×

Smt-Switch: a solver-agnostic C++ API for SMT solving. (English) Zbl 07495586

Li, Chu-Min (ed.) et al., Theory and applications of satisfiability testing – SAT 2021. 24th international conference, Barcelona, Spain, July 5–9, 2021. Proceedings. Cham: Springer. Lect. Notes Comput. Sci. 12831, 377-386 (2021).
Summary: This paper presents Smt-Switch, an open-source, solver-agnostic API for SMT solving. Smt-Switch provides simple, uniform, and high-performance access to SMT solving for applications in areas such as automated reasoning, planning, and formal verification. It defines an abstract interface, which can be implemented by different SMT solvers. The interface allows the user to create, traverse, and manipulate terms, as well as dynamically dispatch queries to various underlying SMT solvers.
For the entire collection see [Zbl 1482.68030].

MSC:

68Q25 Analysis of algorithms and problem complexity
68R07 Computational aspects of satisfiability
68T20 Problem solving in the context of artificial intelligence (heuristics, search strategies, etc.)
PDF BibTeX XML Cite
Full Text: DOI

References:

[1] Barrett, C., Fontaine, P., Tinelli, C.: The SMT-LIB Standard: Version 2.6. Technical Report, Department of Computer Science, The University of Iowa (2017). www.SMT-LIB.org
[2] Barrett, C., Fontaine, P., Tinelli, C.: The Satisfiability Modulo Theories Library (SMT-LIB) (2021). www.SMT-LIB.org
[3] Barrett, C.; Gopalakrishnan, G.; Qadeer, S., CVC4, Computer Aided Verification, 171-177 (2011), Heidelberg: Springer, Heidelberg
[4] Behnel, S.; Bradshaw, R.; Citro, C.; Dalcin, L.; Seljebotn, DS; Smith, K., Cython: The best of both worlds, Comput. Sci. Eng., 13, 2, 31-39 (2011)
[5] Cimatti, A.; Griggio, A.; Schaafsma, BJ; Sebastiani, R.; Piterman, N.; Smolka, SA, The MathSAT5 SMT solver, Tools and Algorithms for the Construction and Analysis of Systems, 93-107 (2013), Heidelberg: Springer, Heidelberg · Zbl 1381.68153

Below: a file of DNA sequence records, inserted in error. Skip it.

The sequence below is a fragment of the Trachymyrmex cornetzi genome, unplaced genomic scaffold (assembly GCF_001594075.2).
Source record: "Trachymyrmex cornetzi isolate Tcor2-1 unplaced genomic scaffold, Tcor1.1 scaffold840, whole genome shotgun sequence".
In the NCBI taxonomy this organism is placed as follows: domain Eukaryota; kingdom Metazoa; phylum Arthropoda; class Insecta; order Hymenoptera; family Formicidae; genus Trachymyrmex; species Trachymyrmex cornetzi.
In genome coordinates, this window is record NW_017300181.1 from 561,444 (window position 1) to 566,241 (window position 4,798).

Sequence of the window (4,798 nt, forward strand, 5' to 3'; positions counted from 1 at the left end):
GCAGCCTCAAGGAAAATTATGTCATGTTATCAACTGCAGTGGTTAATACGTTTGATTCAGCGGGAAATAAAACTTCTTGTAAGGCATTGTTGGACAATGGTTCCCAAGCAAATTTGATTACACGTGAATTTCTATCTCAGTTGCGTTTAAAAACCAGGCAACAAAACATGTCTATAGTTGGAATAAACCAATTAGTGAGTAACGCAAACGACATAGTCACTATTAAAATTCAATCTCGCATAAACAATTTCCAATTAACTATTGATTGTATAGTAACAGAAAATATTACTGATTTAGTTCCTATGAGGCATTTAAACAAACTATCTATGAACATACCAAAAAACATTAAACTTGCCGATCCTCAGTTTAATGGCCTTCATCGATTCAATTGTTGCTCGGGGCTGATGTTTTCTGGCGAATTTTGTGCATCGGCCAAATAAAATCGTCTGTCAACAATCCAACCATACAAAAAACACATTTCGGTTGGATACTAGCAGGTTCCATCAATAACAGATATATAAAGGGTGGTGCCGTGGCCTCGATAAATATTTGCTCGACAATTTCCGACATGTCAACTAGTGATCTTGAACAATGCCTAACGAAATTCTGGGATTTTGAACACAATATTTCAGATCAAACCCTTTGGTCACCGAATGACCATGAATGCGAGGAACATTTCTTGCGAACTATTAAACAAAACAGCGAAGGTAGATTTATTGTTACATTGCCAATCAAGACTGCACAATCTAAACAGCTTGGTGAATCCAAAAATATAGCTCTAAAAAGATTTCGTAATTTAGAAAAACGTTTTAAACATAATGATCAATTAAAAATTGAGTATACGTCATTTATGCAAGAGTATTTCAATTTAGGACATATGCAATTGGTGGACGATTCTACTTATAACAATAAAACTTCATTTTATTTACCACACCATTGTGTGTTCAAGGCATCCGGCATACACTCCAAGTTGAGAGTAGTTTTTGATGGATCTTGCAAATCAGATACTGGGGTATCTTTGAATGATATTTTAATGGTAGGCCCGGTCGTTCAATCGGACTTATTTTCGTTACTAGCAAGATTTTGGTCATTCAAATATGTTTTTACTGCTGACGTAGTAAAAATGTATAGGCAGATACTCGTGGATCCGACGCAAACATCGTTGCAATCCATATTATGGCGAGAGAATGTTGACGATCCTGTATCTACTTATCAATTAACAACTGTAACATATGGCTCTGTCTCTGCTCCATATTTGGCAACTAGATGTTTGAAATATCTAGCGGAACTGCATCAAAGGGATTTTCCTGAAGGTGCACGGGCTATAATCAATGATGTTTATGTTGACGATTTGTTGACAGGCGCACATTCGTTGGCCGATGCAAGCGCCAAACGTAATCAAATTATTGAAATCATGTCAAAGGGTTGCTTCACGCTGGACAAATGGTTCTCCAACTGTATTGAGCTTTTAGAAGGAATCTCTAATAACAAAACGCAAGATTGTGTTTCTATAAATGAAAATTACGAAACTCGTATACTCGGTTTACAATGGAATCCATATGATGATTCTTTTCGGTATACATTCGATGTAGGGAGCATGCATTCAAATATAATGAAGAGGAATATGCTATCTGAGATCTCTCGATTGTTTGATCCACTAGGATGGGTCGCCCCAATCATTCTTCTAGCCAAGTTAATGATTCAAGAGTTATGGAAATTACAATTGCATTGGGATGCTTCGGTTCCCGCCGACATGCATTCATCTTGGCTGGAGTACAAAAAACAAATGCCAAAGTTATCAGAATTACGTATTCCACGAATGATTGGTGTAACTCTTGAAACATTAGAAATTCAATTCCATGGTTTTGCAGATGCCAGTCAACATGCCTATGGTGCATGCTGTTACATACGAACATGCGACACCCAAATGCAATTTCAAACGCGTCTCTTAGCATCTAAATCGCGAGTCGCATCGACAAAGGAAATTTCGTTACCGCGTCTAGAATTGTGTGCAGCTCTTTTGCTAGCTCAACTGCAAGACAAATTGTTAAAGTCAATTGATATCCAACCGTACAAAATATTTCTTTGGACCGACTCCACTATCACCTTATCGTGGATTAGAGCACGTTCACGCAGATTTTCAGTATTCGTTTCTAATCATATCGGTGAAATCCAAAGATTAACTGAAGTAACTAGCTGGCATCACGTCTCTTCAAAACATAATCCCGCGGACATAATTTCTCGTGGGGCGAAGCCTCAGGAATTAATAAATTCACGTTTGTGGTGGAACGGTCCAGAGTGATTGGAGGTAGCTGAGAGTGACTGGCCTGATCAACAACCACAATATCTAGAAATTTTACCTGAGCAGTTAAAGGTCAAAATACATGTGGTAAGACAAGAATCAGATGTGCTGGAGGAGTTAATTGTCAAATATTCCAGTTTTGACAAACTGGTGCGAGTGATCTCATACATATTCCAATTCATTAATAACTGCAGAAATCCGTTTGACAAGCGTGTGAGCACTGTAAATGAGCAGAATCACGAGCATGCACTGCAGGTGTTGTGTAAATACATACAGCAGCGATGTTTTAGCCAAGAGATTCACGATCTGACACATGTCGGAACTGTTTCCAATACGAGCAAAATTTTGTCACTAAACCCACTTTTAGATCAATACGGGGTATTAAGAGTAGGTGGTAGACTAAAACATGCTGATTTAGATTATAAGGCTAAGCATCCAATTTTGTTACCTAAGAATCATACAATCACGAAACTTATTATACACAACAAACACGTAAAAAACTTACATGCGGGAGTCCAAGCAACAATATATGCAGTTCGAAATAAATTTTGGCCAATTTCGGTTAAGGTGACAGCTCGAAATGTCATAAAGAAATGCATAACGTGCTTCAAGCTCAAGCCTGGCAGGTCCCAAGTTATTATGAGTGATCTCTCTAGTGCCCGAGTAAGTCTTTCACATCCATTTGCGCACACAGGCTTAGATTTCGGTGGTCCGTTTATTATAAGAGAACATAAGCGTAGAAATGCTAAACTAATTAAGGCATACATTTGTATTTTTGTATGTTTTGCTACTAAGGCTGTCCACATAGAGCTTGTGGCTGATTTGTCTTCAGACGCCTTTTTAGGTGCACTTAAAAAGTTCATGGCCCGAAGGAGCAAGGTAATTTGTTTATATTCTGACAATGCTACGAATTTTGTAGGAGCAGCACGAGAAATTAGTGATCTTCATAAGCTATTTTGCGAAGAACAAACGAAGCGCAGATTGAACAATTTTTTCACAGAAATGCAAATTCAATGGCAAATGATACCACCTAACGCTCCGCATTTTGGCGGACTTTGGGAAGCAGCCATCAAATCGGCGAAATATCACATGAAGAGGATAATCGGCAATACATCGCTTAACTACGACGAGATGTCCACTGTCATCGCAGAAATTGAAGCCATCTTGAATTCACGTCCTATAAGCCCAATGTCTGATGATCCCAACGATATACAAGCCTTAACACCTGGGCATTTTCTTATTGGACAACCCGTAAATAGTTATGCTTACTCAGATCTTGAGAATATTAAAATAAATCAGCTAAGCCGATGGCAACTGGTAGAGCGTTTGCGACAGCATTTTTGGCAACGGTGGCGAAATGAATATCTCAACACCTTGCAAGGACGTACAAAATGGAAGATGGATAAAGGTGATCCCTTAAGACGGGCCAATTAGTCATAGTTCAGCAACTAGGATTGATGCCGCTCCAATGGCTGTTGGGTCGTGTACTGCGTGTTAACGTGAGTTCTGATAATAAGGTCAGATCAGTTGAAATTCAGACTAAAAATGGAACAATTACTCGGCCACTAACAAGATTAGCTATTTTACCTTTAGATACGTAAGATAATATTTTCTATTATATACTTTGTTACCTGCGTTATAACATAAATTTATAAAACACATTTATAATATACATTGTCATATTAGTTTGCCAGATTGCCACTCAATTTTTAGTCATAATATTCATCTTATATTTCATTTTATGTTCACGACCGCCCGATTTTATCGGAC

[6] Dutertre, B.; Biere, A.; Bloem, R., Yices 2.2, Computer Aided Verification, 737-744 (2014), Cham: Springer, Cham
[7] Erkok, L.: SBV: SMT Based Verification in Haskell (2019). http://leventerkok.github.io/sbv/
[8] Free Software Foundation: bison (2021). https://www.gnu.org/software/bison/
[9] Gario, M., Micheli, A.: PySMT: a solver-agnostic library for fast prototyping of SMT-based algorithms. In: Proceedings of the 13th International Workshop on Satisfiability Modulo Theories (SMT), pp. 373-384 (2015)
[10] Google: GoogleTest. https://github.com/google/googletest
[11] Horn, A.: Smt-kit: C++11 library for many sorted logics. http://ahorn.github.io/smt-kit/
[12] Ignatiev, A.; Morgado, A.; Marques-Silva, J.; Beyersdorff, O.; Wintersteiger, CM, PySAT: a python toolkit for prototyping with sat oracles, Theory and Applications of Satisfiability Testing - SAT 2018, 428-437 (2018), Cham: Springer, Cham · Zbl 1484.68215
[13] KitWare: CMake. https://cmake.org
[14] Krekel, H., Oliveira, B., Pfannschmidt, R., Bruynooghe, F., Laugher, B., Bruhin, F.: pytest 5.4.2 (2004). https://github.com/pytest-dev/pytest
[15] Mann, M., et al.: Pono: a flexible and extensible SMT-based model checker. In: CAV. Lecture Notes in Computer Science, Springer (2021)
[16] de Moura, L.; Bjørner, N.; Ramakrishnan, CR; Rehof, J., Z3: an efficient SMT solver, Tools and Algorithms for the Construction and Analysis of Systems, 337-340 (2008), Heidelberg: Springer, Heidelberg
[17] Niemetz, A., Preiner, M.: Bitwuzla at the SMT-COMP 2020. CoRR abs/2006.01621 (2020). https://arxiv.org/abs/2006.01621
[18] Niemetz, A.; Preiner, M.; Wolf, C.; Biere, A.; Chockler, H.; Weissenbacher, G., Btor2, BtorMC and Boolector 3.0, Computer Aided Verification, 587-595 (2018), Cham: Springer, Cham
[19] Riener, H., metaSMT: focus on your application and not on solver integration, Int. J. Softw. Tools Technol. Transf., 19, 5, 605-621 (2017)
[20] Vern Paxson: flex (2021). https://github.com/westes/flex
[21] Zohar, Y., Irfan, A., Mann, M., Nötzli, A., Reynolds, A., Barrett, C.: lazybv2int at the SMT Competition 2020. https://github.com/yoni206/lazybv2int (2020)
This reference list is based on information provided by the publisher or from digital mathematics libraries. Its items are heuristically matched to zbMATH identifiers and may contain data conversion errors. It attempts to reflect the references listed in the original paper as accurately as possible without claiming the completeness or perfect precision of the matching.